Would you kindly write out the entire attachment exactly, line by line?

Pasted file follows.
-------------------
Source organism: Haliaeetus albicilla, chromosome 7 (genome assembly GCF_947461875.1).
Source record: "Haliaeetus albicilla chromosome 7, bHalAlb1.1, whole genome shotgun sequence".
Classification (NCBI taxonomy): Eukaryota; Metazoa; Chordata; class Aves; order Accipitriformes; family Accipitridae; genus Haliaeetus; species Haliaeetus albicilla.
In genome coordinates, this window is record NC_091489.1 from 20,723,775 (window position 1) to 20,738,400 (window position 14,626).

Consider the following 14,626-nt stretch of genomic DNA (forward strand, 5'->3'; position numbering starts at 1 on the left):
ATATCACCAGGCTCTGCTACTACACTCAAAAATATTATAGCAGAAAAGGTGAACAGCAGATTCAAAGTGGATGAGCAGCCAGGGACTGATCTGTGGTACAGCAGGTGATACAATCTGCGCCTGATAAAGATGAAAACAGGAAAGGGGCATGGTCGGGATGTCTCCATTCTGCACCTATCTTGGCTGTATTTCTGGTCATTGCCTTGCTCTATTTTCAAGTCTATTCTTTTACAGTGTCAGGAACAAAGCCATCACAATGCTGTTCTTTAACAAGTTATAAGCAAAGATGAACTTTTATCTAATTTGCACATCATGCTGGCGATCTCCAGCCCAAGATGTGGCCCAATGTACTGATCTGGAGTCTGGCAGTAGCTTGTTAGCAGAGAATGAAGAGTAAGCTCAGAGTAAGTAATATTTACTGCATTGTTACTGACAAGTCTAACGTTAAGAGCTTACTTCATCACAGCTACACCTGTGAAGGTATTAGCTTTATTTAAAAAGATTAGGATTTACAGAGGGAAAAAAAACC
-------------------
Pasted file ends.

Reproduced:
Source organism: Haliaeetus albicilla, chromosome 7 (genome assembly GCF_947461875.1).
Source record: "Haliaeetus albicilla chromosome 7, bHalAlb1.1, whole genome shotgun sequence".
Classification (NCBI taxonomy): Eukaryota; Metazoa; Chordata; class Aves; order Accipitriformes; family Accipitridae; genus Haliaeetus; species Haliaeetus albicilla.
In genome coordinates, this window is record NC_091489.1 from 20,723,775 (window position 1) to 20,738,400 (window position 14,626).

Consider the following 14,626-nt stretch of genomic DNA (forward strand, 5'->3'; position numbering starts at 1 on the left):
ATATCACCAGGCTCTGCTACTACACTCAAAAATATTATAGCAGAAAAGGTGAACAGCAGATTCAAAGTGGATGAGCAGCCAGGGACTGATCTGTGGTACAGCAGGTGATACAATCTGCGCCTGATAAAGATGAAAACAGGAAAGGGGCATGGTCGGGATGTCTCCATTCTGCACCTATCTTGGCTGTATTTCTGGTCATTGCCTTGCTCTATTTTCAAGTCTATTCTTTTACAGTGTCAGGAACAAAGCCATCACAATGCTGTTCTTTAACAAGTTATAAGCAAAGATGAACTTTTATCTAATTTGCACATCATGCTGGCGATCTCCAGCCCAAGATGTGGCCCAATGTACTGATCTGGAGTCTGGCAGTAGCTTGTTAGCAGAGAATGAAGAGTAAGCTCAGAGTAAGTAATATTTACTGCATTGTTACTGACAAGTCTAACGTTAAGAGCTTACTTCATCACAGCTACACCTGTGAAGGTATTAGCTTTATTTAAAAAGATTAGGATTTACAGAGGGAAAAAAAACC